Satyagraha's Non-Violent Resistance

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Satyagraha was a popular concept that resonated in India and South Africa during their struggle against British rule; it has influenced conflict resolution in other regions as well. A form of protest pioneered by M.K. Gandhi, satyagraha focuses on resolving conflict through a commitment to truth, self-realization and most notably, avoiding violence. Non-Violent Resistance by Gandhi, Gandhi and Group Conflict by Arne Naess and “Gandhi and the Satyagraha of Newspaper Cartoons” by Ritu G. Khanduri are pieces of literature that highlight the important provisions and give unique insights into the idea of Satyagraha.
In Non-Violent Resistance, Gandhi, speaks on his movement and what its intended purpose in society was. Gandhi defines Satyagraha as “literally holding on to Truth… [and] excludes the use of violence because man is not capable of holding the truth and, therefore, not competent to punish” (Gandhi 1). In addition to defining Satyagraha, the author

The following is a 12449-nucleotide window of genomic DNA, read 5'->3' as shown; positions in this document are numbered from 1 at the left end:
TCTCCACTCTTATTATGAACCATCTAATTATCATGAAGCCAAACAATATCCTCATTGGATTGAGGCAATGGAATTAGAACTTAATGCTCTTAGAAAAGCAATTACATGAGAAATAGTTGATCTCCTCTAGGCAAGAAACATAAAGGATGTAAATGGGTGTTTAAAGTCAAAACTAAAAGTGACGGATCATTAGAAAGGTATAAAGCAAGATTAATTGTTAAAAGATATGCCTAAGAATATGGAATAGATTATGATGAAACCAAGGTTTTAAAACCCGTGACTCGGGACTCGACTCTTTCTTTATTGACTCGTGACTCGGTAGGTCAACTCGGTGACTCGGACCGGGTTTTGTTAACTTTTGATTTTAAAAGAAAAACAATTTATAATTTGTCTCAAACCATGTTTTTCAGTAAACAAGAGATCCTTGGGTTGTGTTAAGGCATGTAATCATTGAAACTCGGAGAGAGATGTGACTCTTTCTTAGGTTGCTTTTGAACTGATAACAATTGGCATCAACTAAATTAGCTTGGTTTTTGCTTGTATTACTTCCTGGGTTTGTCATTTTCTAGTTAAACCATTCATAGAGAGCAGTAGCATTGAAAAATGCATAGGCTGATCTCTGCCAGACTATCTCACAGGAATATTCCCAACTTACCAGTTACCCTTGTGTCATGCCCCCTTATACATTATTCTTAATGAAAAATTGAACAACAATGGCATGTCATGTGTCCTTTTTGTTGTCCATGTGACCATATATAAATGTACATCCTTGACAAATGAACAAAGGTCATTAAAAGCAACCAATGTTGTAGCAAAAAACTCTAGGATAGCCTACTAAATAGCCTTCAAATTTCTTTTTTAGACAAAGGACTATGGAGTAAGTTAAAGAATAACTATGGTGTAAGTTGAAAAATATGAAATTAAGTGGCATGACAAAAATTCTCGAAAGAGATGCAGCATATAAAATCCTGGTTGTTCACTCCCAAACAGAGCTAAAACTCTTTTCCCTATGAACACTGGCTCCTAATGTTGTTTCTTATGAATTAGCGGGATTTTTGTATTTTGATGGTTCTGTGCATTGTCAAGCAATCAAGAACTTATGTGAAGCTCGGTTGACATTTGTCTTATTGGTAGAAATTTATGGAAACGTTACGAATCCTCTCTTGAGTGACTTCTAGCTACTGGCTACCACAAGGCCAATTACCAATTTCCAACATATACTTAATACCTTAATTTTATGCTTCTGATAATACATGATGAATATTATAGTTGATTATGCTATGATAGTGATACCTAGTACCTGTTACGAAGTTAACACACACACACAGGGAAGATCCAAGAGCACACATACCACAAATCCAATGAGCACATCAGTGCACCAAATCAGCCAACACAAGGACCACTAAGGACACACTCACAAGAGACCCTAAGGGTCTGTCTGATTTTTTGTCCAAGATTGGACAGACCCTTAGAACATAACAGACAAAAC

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It must be operated on those with great spiritual force and because of this idea, violence would completely negate the idea of using spiritual force; therefore, in order to use satyagraha, one must be able to avoid any forms of violence. According to Gandhi, this “force may be used by individuals as well as by communities” (Gandhi 34). To illustrate this idea, Khanduri’s cartoon in her article depicts this very idea of a whole community coming together and resisting British rule through satyagraha. In figure 2, named ‘The Steam-Roller and the Elephant’, “Gandhi is the mahout astride the elephant— [which represents the] Indian community in South Africa” while a steam-roller, depicting the British rule, attempts to move the elephant but is unsuccessful to do so (Khanduri 9). This illustration shows how effective one man with the support of his community could be against a violent
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